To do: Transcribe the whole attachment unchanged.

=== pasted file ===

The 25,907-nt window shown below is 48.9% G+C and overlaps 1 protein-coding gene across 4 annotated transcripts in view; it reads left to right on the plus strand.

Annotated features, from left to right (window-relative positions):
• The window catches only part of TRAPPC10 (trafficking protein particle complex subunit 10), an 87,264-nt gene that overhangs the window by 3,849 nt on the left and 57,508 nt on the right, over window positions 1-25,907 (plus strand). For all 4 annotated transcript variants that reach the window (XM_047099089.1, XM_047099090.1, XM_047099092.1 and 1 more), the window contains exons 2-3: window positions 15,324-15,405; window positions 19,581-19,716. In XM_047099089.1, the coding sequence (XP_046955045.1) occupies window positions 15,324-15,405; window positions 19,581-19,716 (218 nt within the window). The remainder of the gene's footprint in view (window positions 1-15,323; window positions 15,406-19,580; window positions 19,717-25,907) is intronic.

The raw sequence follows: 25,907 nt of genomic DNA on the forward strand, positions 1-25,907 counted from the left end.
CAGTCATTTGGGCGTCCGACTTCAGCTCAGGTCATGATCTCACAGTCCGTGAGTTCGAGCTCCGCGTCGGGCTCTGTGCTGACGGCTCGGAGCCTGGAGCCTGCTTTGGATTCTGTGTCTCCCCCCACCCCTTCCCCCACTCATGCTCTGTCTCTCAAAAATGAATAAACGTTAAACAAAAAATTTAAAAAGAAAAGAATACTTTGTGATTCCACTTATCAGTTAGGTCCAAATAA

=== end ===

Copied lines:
The 25,907-nt window shown below is 48.9% G+C and overlaps 1 protein-coding gene across 4 annotated transcripts in view; it reads left to right on the plus strand.

Annotated features, from left to right (window-relative positions):
• The window catches only part of TRAPPC10 (trafficking protein particle complex subunit 10), an 87,264-nt gene that overhangs the window by 3,849 nt on the left and 57,508 nt on the right, over window positions 1-25,907 (plus strand). For all 4 annotated transcript variants that reach the window (XM_047099089.1, XM_047099090.1, XM_047099092.1 and 1 more), the window contains exons 2-3: window positions 15,324-15,405; window positions 19,581-19,716. In XM_047099089.1, the coding sequence (XP_046955045.1) occupies window positions 15,324-15,405; window positions 19,581-19,716 (218 nt within the window). The remainder of the gene's footprint in view (window positions 1-15,323; window positions 15,406-19,580; window positions 19,717-25,907) is intronic.

The raw sequence follows: 25,907 nt of genomic DNA on the forward strand, positions 1-25,907 counted from the left end.
CAGTCATTTGGGCGTCCGACTTCAGCTCAGGTCATGATCTCACAGTCCGTGAGTTCGAGCTCCGCGTCGGGCTCTGTGCTGACGGCTCGGAGCCTGGAGCCTGCTTTGGATTCTGTGTCTCCCCCCACCCCTTCCCCCACTCATGCTCTGTCTCTCAAAAATGAATAAACGTTAAACAAAAAATTTAAAAAGAAAAGAATACTTTGTGATTCCACTTATCAGTTAGGTCCAAATAA